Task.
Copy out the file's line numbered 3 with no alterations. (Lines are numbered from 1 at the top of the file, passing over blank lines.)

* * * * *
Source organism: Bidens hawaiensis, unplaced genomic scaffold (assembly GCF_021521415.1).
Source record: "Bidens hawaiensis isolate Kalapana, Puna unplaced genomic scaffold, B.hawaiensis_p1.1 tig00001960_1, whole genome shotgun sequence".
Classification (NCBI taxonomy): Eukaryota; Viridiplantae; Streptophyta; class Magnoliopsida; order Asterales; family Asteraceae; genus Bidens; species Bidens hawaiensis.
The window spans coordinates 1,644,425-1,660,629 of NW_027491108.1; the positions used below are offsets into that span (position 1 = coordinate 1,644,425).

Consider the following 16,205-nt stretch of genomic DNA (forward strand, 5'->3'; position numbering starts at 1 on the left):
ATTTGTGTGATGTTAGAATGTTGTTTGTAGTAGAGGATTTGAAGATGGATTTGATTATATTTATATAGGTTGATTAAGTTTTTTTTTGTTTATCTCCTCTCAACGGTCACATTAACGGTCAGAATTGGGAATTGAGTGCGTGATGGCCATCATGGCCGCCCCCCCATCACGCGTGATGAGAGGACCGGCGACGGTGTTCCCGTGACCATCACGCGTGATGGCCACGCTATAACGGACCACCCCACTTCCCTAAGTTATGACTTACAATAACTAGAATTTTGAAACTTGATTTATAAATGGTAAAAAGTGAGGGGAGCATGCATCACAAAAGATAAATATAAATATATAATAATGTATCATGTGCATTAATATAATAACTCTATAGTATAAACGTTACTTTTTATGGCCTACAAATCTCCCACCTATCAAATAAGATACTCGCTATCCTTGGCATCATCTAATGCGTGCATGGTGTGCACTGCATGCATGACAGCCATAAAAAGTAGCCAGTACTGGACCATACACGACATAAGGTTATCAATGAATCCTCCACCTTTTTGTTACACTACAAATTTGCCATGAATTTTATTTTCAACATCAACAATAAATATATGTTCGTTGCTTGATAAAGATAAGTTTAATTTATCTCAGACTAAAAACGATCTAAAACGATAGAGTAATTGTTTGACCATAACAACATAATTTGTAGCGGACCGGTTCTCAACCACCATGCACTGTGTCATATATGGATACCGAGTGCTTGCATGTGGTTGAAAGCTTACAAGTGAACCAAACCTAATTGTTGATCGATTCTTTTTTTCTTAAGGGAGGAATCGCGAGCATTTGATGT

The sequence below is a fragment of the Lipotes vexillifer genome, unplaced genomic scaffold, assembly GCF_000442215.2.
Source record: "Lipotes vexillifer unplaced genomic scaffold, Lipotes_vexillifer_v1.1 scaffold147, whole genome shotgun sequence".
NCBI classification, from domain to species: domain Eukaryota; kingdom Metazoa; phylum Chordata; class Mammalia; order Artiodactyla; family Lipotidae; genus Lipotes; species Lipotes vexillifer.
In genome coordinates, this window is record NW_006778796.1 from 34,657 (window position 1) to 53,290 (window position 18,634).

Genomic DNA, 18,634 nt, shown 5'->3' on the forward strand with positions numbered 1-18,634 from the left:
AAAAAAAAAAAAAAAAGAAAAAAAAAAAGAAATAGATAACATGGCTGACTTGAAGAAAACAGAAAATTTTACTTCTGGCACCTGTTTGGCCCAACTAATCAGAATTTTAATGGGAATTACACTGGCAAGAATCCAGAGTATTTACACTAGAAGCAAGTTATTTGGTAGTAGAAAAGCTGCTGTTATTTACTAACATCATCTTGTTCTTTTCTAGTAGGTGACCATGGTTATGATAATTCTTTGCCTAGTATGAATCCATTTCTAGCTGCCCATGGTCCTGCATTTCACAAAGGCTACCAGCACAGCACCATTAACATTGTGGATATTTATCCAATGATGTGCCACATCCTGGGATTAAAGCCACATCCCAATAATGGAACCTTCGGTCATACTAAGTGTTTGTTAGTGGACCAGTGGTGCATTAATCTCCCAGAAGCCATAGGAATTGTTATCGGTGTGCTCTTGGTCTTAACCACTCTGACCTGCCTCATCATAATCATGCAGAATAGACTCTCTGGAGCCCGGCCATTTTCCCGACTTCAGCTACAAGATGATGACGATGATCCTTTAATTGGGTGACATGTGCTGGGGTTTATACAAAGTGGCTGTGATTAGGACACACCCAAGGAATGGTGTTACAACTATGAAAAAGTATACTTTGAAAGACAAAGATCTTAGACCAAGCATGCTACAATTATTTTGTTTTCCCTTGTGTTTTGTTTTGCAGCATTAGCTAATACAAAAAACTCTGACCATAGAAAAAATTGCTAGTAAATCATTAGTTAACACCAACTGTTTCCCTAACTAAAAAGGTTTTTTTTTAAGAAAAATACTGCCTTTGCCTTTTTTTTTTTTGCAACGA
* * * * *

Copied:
Classification (NCBI taxonomy): Eukaryota; Viridiplantae; Streptophyta; class Magnoliopsida; order Asterales; family Asteraceae; genus Bidens; species Bidens hawaiensis.